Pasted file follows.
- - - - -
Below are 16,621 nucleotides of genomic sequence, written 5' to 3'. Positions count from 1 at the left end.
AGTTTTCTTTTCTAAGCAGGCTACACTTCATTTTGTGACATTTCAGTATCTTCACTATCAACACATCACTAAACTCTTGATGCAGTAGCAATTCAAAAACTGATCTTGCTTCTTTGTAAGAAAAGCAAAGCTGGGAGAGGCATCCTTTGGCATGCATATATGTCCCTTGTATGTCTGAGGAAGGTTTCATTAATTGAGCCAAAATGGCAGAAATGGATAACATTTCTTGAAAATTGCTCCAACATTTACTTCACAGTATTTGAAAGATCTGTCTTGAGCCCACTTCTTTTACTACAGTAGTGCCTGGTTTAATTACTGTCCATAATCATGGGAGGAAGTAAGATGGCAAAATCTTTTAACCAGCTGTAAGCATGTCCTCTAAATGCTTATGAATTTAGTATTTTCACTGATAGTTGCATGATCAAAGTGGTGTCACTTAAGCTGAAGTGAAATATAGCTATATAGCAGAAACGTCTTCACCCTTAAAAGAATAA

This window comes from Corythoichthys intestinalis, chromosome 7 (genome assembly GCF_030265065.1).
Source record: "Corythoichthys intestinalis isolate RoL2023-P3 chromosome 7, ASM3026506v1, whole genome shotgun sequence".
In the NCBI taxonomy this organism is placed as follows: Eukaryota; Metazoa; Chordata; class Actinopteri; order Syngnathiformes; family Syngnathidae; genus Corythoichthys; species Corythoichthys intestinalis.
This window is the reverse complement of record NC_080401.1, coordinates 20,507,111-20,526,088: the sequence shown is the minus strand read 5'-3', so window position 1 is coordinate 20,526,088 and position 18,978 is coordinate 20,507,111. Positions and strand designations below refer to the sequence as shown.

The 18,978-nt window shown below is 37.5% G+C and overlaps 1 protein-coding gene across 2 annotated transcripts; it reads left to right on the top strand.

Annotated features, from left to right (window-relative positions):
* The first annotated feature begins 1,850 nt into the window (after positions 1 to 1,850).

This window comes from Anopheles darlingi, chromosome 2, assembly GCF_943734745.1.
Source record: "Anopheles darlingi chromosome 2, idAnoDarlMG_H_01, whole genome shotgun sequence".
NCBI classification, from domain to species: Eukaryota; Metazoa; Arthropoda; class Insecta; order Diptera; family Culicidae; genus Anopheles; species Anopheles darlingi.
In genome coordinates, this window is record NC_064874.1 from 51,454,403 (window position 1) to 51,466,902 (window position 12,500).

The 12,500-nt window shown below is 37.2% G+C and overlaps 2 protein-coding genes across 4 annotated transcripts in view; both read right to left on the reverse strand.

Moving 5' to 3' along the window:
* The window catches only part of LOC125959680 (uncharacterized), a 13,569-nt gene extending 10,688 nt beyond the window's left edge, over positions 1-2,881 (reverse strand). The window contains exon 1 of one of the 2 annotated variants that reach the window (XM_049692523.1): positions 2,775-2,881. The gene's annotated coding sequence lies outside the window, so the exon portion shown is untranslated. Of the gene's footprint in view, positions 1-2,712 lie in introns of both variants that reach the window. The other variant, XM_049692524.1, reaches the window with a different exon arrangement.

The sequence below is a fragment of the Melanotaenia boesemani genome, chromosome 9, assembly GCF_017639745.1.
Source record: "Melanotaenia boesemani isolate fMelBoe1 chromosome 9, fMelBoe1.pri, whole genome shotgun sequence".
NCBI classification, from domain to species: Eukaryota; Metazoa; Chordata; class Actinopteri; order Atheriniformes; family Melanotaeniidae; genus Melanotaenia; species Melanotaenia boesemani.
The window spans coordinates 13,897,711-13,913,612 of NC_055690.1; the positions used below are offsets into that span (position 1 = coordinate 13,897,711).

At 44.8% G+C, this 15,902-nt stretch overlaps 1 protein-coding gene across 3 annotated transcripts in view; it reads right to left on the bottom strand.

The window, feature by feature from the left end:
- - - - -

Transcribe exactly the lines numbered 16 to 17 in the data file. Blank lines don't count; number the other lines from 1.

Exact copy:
* The window catches only part of LOC125959680 (uncharacterized), a 13,569-nt gene extending 10,688 nt beyond the window's left edge, over positions 1-2,881 (reverse strand). The window contains exon 1 of one of the 2 annotated variants that reach the window (XM_049692523.1): positions 2,775-2,881. The gene's annotated coding sequence lies outside the window, so the exon portion shown is untranslated. Of the gene's footprint in view, positions 1-2,712 lie in introns of both variants that reach the window. The other variant, XM_049692524.1, reaches the window with a different exon arrangement.

The sequence below is a fragment of the Melanotaenia boesemani genome, chromosome 9, assembly GCF_017639745.1.